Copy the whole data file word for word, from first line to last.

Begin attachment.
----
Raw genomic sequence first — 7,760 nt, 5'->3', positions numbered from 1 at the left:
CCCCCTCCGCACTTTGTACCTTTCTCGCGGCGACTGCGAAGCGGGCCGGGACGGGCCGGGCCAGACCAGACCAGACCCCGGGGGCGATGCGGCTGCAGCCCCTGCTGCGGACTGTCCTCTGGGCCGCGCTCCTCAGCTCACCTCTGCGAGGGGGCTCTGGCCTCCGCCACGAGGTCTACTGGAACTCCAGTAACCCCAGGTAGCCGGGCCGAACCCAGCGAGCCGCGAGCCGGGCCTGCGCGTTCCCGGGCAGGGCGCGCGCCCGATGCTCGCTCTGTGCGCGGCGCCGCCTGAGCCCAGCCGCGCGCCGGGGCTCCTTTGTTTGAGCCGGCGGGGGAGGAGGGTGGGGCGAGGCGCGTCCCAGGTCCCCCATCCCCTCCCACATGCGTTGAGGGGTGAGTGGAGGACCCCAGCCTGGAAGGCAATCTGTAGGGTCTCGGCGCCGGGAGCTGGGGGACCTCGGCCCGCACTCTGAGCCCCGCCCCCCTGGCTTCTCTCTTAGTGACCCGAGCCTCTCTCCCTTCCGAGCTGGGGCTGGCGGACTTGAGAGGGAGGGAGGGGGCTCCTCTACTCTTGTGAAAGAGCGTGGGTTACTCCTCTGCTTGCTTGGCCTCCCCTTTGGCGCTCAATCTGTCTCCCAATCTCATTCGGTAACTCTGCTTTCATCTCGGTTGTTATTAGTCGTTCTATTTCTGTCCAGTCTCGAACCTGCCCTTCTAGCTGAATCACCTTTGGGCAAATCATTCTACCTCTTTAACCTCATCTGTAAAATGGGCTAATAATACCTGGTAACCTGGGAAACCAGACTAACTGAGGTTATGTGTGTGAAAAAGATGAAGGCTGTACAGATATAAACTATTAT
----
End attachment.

Raw genomic sequence first — 7,760 nt, 5'->3', positions numbered from 1 at the left:
CCCCCTCCGCACTTTGTACCTTTCTCGCGGCGACTGCGAAGCGGGCCGGGACGGGCCGGGCCAGACCAGACCAGACCCCGGGGGCGATGCGGCTGCAGCCCCTGCTGCGGACTGTCCTCTGGGCCGCGCTCCTCAGCTCACCTCTGCGAGGGGGCTCTGGCCTCCGCCACGAGGTCTACTGGAACTCCAGTAACCCCAGGTAGCCGGGCCGAACCCAGCGAGCCGCGAGCCGGGCCTGCGCGTTCCCGGGCAGGGCGCGCGCCCGATGCTCGCTCTGTGCGCGGCGCCGCCTGAGCCCAGCCGCGCGCCGGGGCTCCTTTGTTTGAGCCGGCGGGGGAGGAGGGTGGGGCGAGGCGCGTCCCAGGTCCCCCATCCCCTCCCACATGCGTTGAGGGGTGAGTGGAGGACCCCAGCCTGGAAGGCAATCTGTAGGGTCTCGGCGCCGGGAGCTGGGGGACCTCGGCCCGCACTCTGAGCCCCGCCCCCCTGGCTTCTCTCTTAGTGACCCGAGCCTCTCTCCCTTCCGAGCTGGGGCTGGCGGACTTGAGAGGGAGGGAGGGGGCTCCTCTACTCTTGTGAAAGAGCGTGGGTTACTCCTCTGCTTGCTTGGCCTCCCCTTTGGCGCTCAATCTGTCTCCCAATCTCATTCGGTAACTCTGCTTTCATCTCGGTTGTTATTAGTCGTTCTATTTCTGTCCAGTCTCGAACCTGCCCTTCTAGCTGAATCACCTTTGGGCAAATCATTCTACCTCTTTAACCTCATCTGTAAAATGGGCTAATAATACCTGGTAACCTGGGAAACCAGACTAACTGAGGTTATGTGTGTGAAAAAGATGAAGGCTGTACAGATATAAACTATTAT